I think Kevin DeYoung illustrates this perfectly in his book Crazy Busy when he says “For if we had leisure, we would look at ourselves and listen to our hearts and see the great gaping hole in our hearts and be terrified, because that hole is too big that nothing but God can fill it”. Perhaps we keep ourselves busy in our work, in social media, or even doing acts of service in church because we want to fill this void, not with God but with our works. Again, rather than looking to the great Father to find affirmation, we surmise perhaps the affirmation of our peers will fulfill us. Or even worse, we just don’t want God to fill this void because He’s not all that worth it. It’s just quite possible that we desire what people think about us rather than what God thinks about us. It’s a sad but frank reality and many of us fall into this never-ending vicious circle. We realize that it’s only God that can fill us, but compliments are real nice, but God, but people, but God, but people. And we continue to get busier and busier until we burn out. And only then in our lowest place we see Him, who comes to us in our utter brokenness, all the more clearly.
This isn’t a call to leave your job, drop all your studies, and become a monk or nun. In fact, it’s not even a call to stop being busy because the truth of the matter is, we’re always going to be busy, whether we like it or not. Life is only going to get harder with more responsibilities and more consequences. But rather than being busy for busy sake, I think it’s time to pause, reflect and reset. Rather than trying to fill our void with meaningless and futile worldly pursuits, we should look towards Jesus, the one who fills our wretched, sinful abyss. He is Hope, and He shows that we do not have to toil away to shape our own identity with people or even ourselves because He gives us a new name and new identity before the God of all creation. And because of this truth, we don’t have to be busy for busy’s sake, and have purpose in our work to steward whatever He’s given us to the best of our ability. To me, that’s far better and easier than trying to win the hearts of man. I want to end this the same way DeYoung ends his book, with arguably the best paragraph I’ve read in awhile, “It’s not wrong to be tired. It’s not wrong to feel overwhelmed. It’s not wrong to go through seasons of complete chaos. What is wrong – and heartbreakingly foolish and wonderfully avoidable – is to live a life with more craziness that we want because we have less Jesus than we need.”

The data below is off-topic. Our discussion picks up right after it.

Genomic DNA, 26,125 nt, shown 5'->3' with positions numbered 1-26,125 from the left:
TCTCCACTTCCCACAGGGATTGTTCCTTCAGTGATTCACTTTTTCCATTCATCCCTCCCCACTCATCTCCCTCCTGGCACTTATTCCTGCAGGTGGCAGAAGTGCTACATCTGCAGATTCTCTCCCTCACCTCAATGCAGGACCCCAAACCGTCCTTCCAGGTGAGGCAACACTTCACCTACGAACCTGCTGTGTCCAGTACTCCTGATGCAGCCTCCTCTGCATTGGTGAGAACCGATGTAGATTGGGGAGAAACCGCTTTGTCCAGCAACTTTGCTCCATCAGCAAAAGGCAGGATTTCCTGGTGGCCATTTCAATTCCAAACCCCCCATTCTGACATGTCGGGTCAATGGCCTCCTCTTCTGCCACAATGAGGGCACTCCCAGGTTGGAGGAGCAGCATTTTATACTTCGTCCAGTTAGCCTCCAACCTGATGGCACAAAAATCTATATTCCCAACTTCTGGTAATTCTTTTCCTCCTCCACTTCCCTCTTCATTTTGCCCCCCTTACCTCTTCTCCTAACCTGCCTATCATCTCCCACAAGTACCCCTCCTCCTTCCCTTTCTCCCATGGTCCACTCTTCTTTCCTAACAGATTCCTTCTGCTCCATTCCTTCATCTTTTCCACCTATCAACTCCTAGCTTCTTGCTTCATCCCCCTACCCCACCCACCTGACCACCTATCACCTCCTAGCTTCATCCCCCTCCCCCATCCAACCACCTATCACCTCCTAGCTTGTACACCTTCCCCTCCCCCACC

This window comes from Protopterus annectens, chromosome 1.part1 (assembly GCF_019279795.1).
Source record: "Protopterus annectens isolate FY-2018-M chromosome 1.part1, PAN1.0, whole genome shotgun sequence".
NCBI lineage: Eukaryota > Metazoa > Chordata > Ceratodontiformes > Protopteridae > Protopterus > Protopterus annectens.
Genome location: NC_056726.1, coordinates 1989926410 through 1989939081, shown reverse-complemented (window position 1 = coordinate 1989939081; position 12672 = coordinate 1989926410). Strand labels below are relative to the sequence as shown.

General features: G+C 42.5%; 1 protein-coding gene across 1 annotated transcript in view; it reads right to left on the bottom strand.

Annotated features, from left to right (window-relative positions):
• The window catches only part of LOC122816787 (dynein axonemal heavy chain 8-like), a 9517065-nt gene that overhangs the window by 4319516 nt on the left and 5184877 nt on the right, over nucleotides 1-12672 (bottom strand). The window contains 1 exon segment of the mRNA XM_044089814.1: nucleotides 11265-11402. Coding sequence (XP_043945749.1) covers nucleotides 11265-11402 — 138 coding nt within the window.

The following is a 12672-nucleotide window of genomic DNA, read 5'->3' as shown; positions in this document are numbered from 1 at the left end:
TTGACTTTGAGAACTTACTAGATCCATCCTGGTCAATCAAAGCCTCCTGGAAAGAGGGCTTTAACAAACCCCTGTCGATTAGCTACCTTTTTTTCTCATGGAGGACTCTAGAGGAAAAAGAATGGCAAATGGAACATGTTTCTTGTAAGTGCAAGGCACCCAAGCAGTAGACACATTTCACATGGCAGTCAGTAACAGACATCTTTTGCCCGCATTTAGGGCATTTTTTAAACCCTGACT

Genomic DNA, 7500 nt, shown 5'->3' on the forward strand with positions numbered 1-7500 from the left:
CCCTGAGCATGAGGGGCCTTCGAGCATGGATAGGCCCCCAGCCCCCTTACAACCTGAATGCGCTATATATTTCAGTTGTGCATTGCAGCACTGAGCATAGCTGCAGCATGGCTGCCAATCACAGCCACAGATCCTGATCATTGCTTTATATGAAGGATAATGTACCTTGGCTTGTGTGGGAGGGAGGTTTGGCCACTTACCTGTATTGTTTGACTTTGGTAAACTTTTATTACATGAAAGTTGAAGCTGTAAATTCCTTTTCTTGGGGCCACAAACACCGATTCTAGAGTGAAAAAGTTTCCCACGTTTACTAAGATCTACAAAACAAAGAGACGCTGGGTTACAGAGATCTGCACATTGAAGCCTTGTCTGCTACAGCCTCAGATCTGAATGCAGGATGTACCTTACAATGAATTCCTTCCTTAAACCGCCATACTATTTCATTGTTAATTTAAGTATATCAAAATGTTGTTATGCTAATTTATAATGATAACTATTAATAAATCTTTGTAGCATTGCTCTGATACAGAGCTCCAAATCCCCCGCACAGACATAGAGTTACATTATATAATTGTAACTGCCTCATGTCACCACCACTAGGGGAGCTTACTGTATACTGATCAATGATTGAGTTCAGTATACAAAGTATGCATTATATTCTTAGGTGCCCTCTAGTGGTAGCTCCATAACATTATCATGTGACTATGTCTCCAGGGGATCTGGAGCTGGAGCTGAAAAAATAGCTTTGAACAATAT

Hansoo (Hans) Kim is a recent graduate from UCSD with a degree in biochemistry, studying to go to medical school. He is passionate about pursing the Lord in all aspects of life, from personal leisure to professional work. On his free time he enjoys playing sports, meeting up with the boys, eating Thrifty ice cream, and writing in his blog: thecoinmachine.blogspot.com